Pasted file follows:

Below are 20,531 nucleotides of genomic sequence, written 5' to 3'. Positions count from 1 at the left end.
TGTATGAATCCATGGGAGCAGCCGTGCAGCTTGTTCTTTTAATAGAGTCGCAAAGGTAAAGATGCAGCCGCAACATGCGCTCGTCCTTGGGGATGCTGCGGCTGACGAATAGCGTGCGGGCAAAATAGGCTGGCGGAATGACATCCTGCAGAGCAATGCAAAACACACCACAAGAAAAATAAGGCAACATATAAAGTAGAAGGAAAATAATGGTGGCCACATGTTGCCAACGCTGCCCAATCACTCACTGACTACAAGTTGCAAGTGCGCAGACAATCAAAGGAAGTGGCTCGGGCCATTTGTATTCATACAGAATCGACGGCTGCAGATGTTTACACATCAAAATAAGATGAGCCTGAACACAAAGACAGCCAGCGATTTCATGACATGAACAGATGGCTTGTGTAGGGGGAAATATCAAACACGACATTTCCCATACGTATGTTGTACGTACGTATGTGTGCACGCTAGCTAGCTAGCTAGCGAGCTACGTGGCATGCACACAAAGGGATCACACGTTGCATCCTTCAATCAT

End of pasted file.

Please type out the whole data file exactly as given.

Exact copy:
Below are 20,531 nucleotides of genomic sequence, written 5' to 3'. Positions count from 1 at the left end.
TGTATGAATCCATGGGAGCAGCCGTGCAGCTTGTTCTTTTAATAGAGTCGCAAAGGTAAAGATGCAGCCGCAACATGCGCTCGTCCTTGGGGATGCTGCGGCTGACGAATAGCGTGCGGGCAAAATAGGCTGGCGGAATGACATCCTGCAGAGCAATGCAAAACACACCACAAGAAAAATAAGGCAACATATAAAGTAGAAGGAAAATAATGGTGGCCACATGTTGCCAACGCTGCCCAATCACTCACTGACTACAAGTTGCAAGTGCGCAGACAATCAAAGGAAGTGGCTCGGGCCATTTGTATTCATACAGAATCGACGGCTGCAGATGTTTACACATCAAAATAAGATGAGCCTGAACACAAAGACAGCCAGCGATTTCATGACATGAACAGATGGCTTGTGTAGGGGGAAATATCAAACACGACATTTCCCATACGTATGTTGTACGTACGTATGTGTGCACGCTAGCTAGCTAGCTAGCGAGCTACGTGGCATGCACACAAAGGGATCACACGTTGCATCCTTCAATCAT